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Just finished my first brisket cook on the new SM045. I only had access to the flat so I found one with some fat on it. I also put thick cut bacon on the fatty side and cooked it fat side up. I live at almost 7000 feet here in Colorado so I wasn't really sure how to cook it (temperature) so I chose to do it at 240. The brisket was about 6 lbs and was a choice cut. It took 12 hours to get the internal temperature to 195. I used two small pieces of hickory for the wood. The brisket had a wonderful flavor, but the bark was pretty tough. Overall, very tender but dry. I thought about foiling but decided to just see how things would be without on this first cook.

Any suggestions on how to improve the results?

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I think next time shoot for a full packer that has the flat and tip. Slow cook at 225 fat side down, I think you'll get better results. I did a prime brisket flat from Sam's once and it had hardly any fat on it, did a layer of bacon tied down with cloves around the whole thing and it still came out dry. Gotta have that fat on the outside and in the middle between the two cuts, then you'll be rocking.
My experience with flats has taught me several lessons -

Always buy Choice, thicker the better cuts with as much fat as possible on top, and as much fat striation as possible on the bottom.

Inject with a phosphate based product (helps promote moisture loss) has some good options.

Cook fat side down. This protects the lean bottom from drying out.

I used to foil flats. I had great success a few weeks ago by wrapping the meat in a couple layers of brown craft paper when the brisket hit the stall at 165. See THIS thread discussion.

I like to smoke all large meats (flats, packers, pork butts) at 240. I can't advise you on the elevation differencial.

Flats are persnickity which is most of us prefer Choice packers. Now and again you'll get one that will come out great with a simple salt and pepper seasoning, no wrapping, etc. but the odds aren't in your favor, which has led me to develop the tweaks mentioned above.

Read Smokin's 101, keep notes. Good luck.
Redhawk I re-read your post and then read mine.
Two things popped out at me.

1. You said you cooked to 195. There's no magic number. Learn to judge tenderness by probing the brisket with a fork or wooden skewer. You might find it tender at 190, 195, 200 etc. As Smokin teaches, "it's done when it's done".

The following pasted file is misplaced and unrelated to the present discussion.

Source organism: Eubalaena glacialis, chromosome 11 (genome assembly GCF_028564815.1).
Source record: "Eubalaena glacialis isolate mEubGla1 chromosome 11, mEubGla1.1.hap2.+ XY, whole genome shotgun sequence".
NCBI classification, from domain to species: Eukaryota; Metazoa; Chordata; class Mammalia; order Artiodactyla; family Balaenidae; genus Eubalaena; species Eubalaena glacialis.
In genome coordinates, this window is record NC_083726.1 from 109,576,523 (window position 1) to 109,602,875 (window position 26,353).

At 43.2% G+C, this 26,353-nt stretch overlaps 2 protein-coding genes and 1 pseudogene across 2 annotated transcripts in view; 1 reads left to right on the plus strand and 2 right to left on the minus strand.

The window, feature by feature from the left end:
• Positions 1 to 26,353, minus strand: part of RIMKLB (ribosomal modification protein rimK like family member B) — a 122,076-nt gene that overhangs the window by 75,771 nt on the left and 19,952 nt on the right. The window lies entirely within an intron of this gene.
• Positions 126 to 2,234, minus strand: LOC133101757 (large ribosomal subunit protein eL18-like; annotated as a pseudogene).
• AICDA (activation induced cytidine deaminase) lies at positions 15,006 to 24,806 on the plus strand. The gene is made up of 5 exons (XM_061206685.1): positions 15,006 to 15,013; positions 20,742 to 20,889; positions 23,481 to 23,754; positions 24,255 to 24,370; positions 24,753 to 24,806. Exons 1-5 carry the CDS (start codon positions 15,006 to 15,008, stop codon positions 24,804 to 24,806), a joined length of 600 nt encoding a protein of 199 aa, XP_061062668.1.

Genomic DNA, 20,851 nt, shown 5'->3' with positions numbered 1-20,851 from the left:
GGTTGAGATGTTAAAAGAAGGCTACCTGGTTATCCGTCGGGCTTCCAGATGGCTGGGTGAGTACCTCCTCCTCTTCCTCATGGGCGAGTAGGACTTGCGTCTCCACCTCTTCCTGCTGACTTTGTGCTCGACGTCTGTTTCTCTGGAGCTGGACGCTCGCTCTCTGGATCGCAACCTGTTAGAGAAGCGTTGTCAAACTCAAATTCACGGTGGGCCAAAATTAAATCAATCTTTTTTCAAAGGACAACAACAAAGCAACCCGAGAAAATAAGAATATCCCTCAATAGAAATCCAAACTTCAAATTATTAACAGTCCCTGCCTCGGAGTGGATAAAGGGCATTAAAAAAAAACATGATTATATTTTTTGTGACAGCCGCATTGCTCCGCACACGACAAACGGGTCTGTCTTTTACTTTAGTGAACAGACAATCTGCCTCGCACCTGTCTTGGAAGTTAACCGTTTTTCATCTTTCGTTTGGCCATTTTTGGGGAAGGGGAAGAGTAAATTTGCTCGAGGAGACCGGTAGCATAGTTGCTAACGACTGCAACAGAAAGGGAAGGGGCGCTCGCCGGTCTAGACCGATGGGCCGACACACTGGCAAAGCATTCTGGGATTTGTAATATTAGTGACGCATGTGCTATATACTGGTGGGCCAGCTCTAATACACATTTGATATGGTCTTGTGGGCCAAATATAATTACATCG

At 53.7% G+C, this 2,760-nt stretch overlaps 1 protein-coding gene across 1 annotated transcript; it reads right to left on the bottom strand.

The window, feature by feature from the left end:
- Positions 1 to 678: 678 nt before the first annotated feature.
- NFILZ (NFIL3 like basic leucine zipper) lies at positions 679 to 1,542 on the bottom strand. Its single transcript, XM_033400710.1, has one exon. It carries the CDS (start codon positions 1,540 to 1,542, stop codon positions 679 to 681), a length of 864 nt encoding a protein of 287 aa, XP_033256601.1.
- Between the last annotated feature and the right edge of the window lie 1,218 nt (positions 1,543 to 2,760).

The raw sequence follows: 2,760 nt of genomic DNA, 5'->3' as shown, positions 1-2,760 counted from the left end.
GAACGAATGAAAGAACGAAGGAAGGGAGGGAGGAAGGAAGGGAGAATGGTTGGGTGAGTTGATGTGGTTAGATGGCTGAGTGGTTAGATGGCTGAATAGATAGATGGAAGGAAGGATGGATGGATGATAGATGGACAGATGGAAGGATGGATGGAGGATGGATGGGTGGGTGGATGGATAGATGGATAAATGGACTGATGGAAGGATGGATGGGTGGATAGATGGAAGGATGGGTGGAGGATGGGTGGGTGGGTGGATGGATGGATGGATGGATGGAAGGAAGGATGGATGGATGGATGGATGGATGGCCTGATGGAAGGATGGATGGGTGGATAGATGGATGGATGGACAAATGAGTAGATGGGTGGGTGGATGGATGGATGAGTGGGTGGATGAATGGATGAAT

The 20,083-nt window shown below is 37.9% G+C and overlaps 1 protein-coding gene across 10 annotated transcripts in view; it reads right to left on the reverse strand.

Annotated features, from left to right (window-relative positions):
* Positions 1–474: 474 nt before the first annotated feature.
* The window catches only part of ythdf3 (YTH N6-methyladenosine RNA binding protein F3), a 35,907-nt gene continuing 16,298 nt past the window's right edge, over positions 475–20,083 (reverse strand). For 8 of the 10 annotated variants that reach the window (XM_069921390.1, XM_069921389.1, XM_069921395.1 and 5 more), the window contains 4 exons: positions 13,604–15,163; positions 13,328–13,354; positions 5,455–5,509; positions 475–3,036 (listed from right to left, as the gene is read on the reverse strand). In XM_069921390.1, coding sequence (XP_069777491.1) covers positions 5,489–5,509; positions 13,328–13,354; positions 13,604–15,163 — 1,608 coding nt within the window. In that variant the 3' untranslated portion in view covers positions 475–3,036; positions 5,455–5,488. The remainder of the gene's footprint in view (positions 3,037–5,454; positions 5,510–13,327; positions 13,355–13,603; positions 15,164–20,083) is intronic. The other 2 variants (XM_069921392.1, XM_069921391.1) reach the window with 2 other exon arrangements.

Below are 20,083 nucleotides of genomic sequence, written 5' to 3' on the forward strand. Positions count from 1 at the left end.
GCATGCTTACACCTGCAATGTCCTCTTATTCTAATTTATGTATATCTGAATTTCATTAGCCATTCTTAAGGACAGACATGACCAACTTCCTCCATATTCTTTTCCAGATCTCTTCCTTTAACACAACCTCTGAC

2. Smokin, Tom and other experienced pros will suggest that you make minor changes in developing your knowledge of anything BBQ. I threw several suugestions at you, which I developed over the years.

Your flat may have come out just fine by cooking fat side down and/or using the probe vs temp to determine doneness. Just food for thought Smiler
Plus,pro cooks like Max can tell that the higher cooking temp,whether you foiled-or not,the size of the packer,whether you tossed it in a cambro with a half dozen other 15 lb packers,your finishing temp,how many hrs holding in the hot box,might also add 15* additional temp to the finished product.

I'm no expert but may have cooked a few hundred that didn't turn out just right. Wink
Thanks for the input guys. I have read Smokies 101 and will try to find a packer the next time. Maybe that will be the ticket.

I'm also going to check the temperature probe for accuracy. It seemed to me, both on this cook and the pork butt I did first, that it took much longer than cooking on my charcoal smoker. I'll check just to make sure it is accurate.

Max - I'll try fat side down and injecting if I do a flat again. Maybe foiling also.

Appreciate all the input!

I used to have a SM008 and always thought that I needed one of the bigger units so I could smoke at higher temperatures that the SM008 could deliver.
Not so.
Took me a while to realize that just using a really nice rub on a whole packer, cooking it fat side down and smoking at 225 for about 12 hours is "the trick". I don't rely on a probe telling me what temp the meat is - I put the packer in and leave the doggone door closed until Hour 11 and then will quickly check for doneness and temp with a digital quick read thermometer. My smoker tells me what the inside temp is and how much time is left on the default setting for brisket and pork butt (oh, funny that, Cookshack thinks it should be 12 hours at 225)... Comes out great every time.


Also my suggestion, just rub and smoke, see how you like that. Then take good notes. Then next time MAYBE try to inject. Do one new thing at a time. KISS

As for flats, heck I think flats are better suited for Reynolds Oven Bag recuipes. I see these gorgeous Angus Prime flats at Sam's but they're more suited for grandmas cooking in a bag with some wine and vegetables to be served to their "Book Club" friends. Like this
As probally has been said a bizillion times, but I think one of the most important steps for the packer is the rest after the smoke. I always backwards-plan in minimum two, but have went eight hours after the smoke for a rest. I never foil briskets till I pull them at 190ish. Double rap them in foil, put them in a preheated cooler and stuff pillows, towels, etc all around them. they will stay hot for a LONG time and I think this really helps, thought??

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